An American in Berlin

An American in Berlin
28 May, 2018

With each passing year, the world is just a little more different than the world into which I was born.  Some of that is about technology, sure.  Some of it is about the environment or politics.  But also, on some very basic level, it’s simply about the people who are in this world.  And, more to the point, the people who aren’t.  Among the latter group may now be numbered my Uncle Art, né Arthur Levine and finally Mr. Arturo LeMay.

Which – and OK yes, I’m getting off track kind of early here – is a bit ironic.  The name, I mean.  Because Art was a pretty religious dude.  No, that’s not quite right.  I don’t think he was particularly religious.  He didn’t keep kosher, so far as I know.  I’m not sure how many holidays he “celebrated” in the religious sense of the word; although he was at every Seder of my life until this year.

But he went to schul three times a week.  He was very pro-Israel in that old-school, unquestioning sort of way; the way which my generation – and those younger than me – are finding increasingly difficult to be.  And the dude could beast through a page of Hebrew like it was nobody’s business.  Though I don’t actually know if he could understand the language.  But he could read it off the page, and he could do it with the oldschool Yiddish pronunciation, where all the final tav’s sounded like “S”s; not the way people my age were taught.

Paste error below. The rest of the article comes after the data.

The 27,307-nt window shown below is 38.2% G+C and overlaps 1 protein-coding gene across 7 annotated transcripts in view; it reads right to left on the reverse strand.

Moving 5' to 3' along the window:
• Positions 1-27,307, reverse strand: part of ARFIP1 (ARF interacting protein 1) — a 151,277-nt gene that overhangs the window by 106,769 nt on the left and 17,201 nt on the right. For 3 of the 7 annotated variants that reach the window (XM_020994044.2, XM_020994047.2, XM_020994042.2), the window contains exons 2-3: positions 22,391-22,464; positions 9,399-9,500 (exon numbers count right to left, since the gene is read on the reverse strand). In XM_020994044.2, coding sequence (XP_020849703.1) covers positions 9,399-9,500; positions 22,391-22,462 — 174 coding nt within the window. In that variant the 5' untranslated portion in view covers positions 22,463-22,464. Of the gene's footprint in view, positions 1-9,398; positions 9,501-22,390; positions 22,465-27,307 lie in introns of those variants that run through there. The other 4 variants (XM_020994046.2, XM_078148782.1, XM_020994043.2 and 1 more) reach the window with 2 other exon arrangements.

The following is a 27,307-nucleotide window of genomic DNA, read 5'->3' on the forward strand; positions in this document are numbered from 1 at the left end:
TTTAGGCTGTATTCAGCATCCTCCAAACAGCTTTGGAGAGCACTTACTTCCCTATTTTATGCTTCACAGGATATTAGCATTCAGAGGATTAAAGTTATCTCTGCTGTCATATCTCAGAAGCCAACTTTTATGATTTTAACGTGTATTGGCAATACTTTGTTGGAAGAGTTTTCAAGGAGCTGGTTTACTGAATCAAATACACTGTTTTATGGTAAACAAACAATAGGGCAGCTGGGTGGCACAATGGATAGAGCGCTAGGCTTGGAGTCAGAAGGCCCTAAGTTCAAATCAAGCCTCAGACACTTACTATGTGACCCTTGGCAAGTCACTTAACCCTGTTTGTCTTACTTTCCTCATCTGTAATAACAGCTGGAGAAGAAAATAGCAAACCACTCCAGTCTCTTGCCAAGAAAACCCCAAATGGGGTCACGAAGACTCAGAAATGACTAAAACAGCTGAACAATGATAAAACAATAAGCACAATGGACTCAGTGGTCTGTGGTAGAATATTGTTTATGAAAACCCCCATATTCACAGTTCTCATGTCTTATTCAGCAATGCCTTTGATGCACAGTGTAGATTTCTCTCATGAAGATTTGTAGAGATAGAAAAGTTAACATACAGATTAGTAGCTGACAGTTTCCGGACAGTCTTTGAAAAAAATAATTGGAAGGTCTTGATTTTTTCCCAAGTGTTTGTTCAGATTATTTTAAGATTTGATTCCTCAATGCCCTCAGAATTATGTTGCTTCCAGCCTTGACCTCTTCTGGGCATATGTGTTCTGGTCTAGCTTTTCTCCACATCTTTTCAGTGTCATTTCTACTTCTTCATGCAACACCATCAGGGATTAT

The point is, his Judaism – however secular it might have been – was a huge part of his identity.  So yeah, I always found it more than a little ironic that he would change his name.  Because “Levine” is a pretty big deal name in Judaism.  It’s of the priest class, right up there with Cohen.  It’s not a Euro-Yiddish invention like Lindenberg (Mountain of the Linden-Tree), my mother’s maiden name; or Starr, and who even knows what the origin is there.  Levine – the Levis – goes all the way back to the Torah.

So why would he give that up for the totally non-Jewish sounding LeMay?  Because he liked the way it sounded.  But it was a very Art thing to do.  He could be eccentric like that.  The dude had his own way of making sense of shit.  Like anti-Semitism.  More than once he said Jews could be more anti-Semitic than gentiles; ‘self-hating Jews’ was, I think, the term he used.  But he also said that Arabs couldn’t be anti-Semitic.  Because the Arabs are themselves a Semitic people.  So there you go.  In Art’s world, there were anti-Semitic Jews and non-anti-Semitic death-to-Israel Arabs.

Or the fact that although he’d be at schul every Saturday, he’d insist he wasn’t religious.  Called himself a ‘fraud.’  Sure Art.  You read Hebrew.  You practically lived at the synagogue.  But you weren’t religious.  As you wish.

He was the the last Patriarch standing.  That’s a bit weird to think about.  All the grandparents were already gone.  So Art was the last of that generation.  That’s fucking weird, I’m sorry.  To look at my parents, my aunts and uncles and realize, shit, they’re the patriarchs now.  Or matriarchs.  They’re the grandparents now.  The Olds.  Which knocks me back a generation too.  That knocks me into the Aunts & Uncles generation, rather than the Children & Cousins generation.  With Art’s passing, I became a generation older.  I’m just realizing this as I’m typing, btw.  So, you know, thanks for that, Art.